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This BBC news item highlights French sensitivities to the use of the tricolour. The trigger–a contest winning photo of a man using it to wipe his behind…

http://news.bbc.co.uk/1/hi/world/europe/8636331.stm

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A Trilingual Sign

Interesting article on the relationship between religion, language and the nation

waleshome

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The formation of Nations

Thought this was an interesting article which highlights what we were talking about last week that globalization is something old and has intensified over centuries as opposed to being a product of neo-liberalism of the past 30 years. Even though Nations were processes which drew boundaries, they were very much formed by people who were relativley free to travel without such bounded restrictions.

http://waleshome.org/2010/03/built-by-migrants-closed-to-immigrants/

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This week we will be discussing how Climate Change can affect National Policy and shape the political landscape of particular countries. Because Climate Change is a truly global phenomenon which transcends national boundaries, good relationships between countries is essential for the successful implementation of environmental management. As a result, the politics of climate change is ingrained with national sentiment.

Even though the dangers of Climate Change are increasingly publicised, often national interests outweigh the importance of this global concern. Industrializing countries such as Brazil, China, India, Indonesia and Ecuador have often sacrificed environmental preservation in order to catch up economically with more developed countries such as the U.S and the U.K

Brazil has for decades relied on its extensive policies of deforestation and has been at the receiving end of much protest from international non-governmental organizations. Its increasing competitiveness on the world agricultural market has been a political priority meaning it has prevailed over implementing ecological concerns. In a country where 80% of recent deforestation of the Amazon has taken place, Brazils challenge is to balance national and international pressure with economic demand needed to sustain its own citizens.

http://news.bbc.co.uk/1/hi/world/americas/7388577.stm

Equally, other big Nations such as Russia is continuing to put the Russian people first.Recently Russian prime-minister Vladimir Putin controversially decided to re-open the Baikalsk Paper Mill near the UNESCO heritage Baikal Lake. The rationale behind this decision was to re-energise the local economy which heavily depends on the work of the paper mill. Despite the protests, economic growth has been prioritised over ecological preservation of the lake.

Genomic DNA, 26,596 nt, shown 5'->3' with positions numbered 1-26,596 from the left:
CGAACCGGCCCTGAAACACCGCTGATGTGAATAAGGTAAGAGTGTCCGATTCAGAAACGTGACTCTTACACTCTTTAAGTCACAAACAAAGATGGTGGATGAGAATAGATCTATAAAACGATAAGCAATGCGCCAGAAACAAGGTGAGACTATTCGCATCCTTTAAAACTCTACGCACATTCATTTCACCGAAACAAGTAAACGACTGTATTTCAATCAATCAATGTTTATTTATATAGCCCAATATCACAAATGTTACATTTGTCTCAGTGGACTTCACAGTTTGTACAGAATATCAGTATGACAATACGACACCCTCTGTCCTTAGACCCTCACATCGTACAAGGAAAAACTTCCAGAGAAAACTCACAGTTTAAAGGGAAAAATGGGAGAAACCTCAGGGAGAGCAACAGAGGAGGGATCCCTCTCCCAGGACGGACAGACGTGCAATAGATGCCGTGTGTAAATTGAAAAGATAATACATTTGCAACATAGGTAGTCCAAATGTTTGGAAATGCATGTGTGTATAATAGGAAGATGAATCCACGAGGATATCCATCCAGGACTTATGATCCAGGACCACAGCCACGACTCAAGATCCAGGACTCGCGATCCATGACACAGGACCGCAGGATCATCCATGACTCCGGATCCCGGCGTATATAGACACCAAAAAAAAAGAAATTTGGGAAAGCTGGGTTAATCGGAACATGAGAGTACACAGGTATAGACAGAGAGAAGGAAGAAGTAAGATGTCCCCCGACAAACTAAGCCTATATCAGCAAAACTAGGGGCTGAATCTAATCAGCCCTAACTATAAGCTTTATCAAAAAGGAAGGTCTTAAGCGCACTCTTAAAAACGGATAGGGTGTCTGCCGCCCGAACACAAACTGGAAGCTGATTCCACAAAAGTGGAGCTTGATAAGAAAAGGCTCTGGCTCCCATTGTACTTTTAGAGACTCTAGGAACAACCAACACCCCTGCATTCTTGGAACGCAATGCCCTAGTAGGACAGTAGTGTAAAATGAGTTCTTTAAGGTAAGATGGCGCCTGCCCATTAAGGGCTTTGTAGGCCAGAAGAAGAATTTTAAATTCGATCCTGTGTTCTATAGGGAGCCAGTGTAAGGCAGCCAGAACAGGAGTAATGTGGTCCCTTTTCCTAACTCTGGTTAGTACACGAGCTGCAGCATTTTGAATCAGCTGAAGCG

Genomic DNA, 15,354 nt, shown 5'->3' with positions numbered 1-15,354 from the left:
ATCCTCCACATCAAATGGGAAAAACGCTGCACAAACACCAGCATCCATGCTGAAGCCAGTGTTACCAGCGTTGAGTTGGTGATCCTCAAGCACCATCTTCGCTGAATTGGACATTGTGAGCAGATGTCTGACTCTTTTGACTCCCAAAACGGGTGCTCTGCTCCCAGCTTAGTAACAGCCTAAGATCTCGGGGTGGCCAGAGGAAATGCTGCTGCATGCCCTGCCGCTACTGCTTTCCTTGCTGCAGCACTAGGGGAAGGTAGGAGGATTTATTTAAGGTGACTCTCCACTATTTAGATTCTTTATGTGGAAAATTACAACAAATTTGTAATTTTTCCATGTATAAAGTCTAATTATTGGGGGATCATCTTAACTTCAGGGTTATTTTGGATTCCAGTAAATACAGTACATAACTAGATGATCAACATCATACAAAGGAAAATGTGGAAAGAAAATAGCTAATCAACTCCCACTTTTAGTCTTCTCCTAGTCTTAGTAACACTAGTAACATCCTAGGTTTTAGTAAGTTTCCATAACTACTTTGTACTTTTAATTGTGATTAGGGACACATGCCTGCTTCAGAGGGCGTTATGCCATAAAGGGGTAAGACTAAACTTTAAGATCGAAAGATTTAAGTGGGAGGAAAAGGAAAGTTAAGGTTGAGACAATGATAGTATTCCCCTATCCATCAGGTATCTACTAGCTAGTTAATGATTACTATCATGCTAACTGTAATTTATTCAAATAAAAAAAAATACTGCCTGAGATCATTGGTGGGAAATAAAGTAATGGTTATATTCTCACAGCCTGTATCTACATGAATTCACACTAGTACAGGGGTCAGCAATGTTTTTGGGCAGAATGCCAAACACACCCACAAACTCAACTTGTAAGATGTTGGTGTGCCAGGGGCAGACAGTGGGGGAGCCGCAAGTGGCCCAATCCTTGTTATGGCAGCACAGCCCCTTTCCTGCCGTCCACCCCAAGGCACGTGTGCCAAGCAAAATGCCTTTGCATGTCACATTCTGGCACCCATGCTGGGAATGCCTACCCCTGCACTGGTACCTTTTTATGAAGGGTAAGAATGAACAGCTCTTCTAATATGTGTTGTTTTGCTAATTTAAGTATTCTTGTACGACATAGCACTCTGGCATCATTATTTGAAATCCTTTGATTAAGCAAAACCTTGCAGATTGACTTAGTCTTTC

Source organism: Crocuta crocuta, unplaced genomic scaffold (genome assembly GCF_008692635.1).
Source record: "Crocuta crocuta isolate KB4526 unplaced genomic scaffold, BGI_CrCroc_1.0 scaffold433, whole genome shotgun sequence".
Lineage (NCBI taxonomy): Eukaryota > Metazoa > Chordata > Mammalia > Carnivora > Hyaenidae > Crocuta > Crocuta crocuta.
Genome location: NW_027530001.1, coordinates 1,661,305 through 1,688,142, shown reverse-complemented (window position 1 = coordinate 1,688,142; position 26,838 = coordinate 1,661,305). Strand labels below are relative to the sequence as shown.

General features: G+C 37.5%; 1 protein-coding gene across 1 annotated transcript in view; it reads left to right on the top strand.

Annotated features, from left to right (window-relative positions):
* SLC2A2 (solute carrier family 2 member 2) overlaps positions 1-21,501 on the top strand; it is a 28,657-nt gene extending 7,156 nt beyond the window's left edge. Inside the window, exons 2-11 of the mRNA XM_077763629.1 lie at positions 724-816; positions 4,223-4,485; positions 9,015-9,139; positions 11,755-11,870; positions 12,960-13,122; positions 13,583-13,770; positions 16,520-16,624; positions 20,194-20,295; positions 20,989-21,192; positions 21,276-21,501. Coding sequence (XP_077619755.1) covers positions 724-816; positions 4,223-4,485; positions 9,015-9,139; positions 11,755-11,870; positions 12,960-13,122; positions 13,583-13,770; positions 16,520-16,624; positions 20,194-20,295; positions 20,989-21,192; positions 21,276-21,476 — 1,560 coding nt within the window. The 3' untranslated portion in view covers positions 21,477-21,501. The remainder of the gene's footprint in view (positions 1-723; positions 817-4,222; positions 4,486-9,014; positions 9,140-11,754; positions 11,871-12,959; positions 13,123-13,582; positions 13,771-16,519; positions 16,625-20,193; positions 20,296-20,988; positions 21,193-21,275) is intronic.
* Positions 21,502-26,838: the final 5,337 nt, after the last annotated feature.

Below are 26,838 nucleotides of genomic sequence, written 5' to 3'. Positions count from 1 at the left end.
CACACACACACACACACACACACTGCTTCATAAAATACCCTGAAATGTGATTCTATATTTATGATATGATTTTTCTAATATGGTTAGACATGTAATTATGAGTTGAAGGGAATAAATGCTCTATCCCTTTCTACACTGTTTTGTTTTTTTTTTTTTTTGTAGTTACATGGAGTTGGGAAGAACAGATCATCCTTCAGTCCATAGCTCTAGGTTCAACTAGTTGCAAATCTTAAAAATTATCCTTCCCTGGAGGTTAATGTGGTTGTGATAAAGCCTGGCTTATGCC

http://www.guardian.co.uk/world/2010/jan/20/vladimir-putin-lake-baikal-mill

The worry of climate change has also merged smaller nations together creating alliances which have attempted to ease the burden on individual countries for making their voices heard. The Pacific Island Forum is an example which has allowed islands such as Fiji, Vanuatu, Kiribati, Tuvalu among others to mobilise at a much larger scale.

In Copenhagen December 2009 this alliance showed resilience through insisting that smaller nations will not be bullied by bigger ones as the below video indicates.


Therefore the challenge for nations is to decide between purusing domestic goals against that of greater global security. However, with increasing international pressures, the question remains how long will it be until failure to cooperate internationally will result in conflict?

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Too left-wing to be German

I came across two cases in February when German citizenship was rejected on grounds of socialist ideology. The first case I heard of occurred in the city of Hanover. A 20-years-old Syrian from the Socialist German Labour-youth (SDAJ) was denied citizenship because of his political engagement; apart from that he is regarded as “well integrated”.

The second case is more prominent as it concerns a young spokeswoman of “Die Linke”, who left the youth organisation of the SPD in 2007. Social-Democrats have moved to the right under Schroeder, which is one of the reasons why the Left Party has been on the rise ever since. This party is now well established in the federal and several regional parliaments. As the successor of the governing party in the GDR, it remains however under observation by the Federal Office for Protection of the Constitution. Membership of this party has been stated as the only reason to deny citizenship: anything left of the SPD seems not good enough to gain German nationality.

The latter decision has drawn much attention in Scotland: Jannine Menger-Hamilton is the daughter of a former Scots soldier. There is an article in English in the Scotsman about this case: http://news.scotsman.com/world/No-you-can39t-be-a.6102347.jp

The former case has been described in Hanover’s local newspaper (in German): http://beta.haz.de/Hannover/Aus-der-Stadt/Uebersicht/Hannover-verweigert-Einbuergerung-wegen-politischen-Engagements

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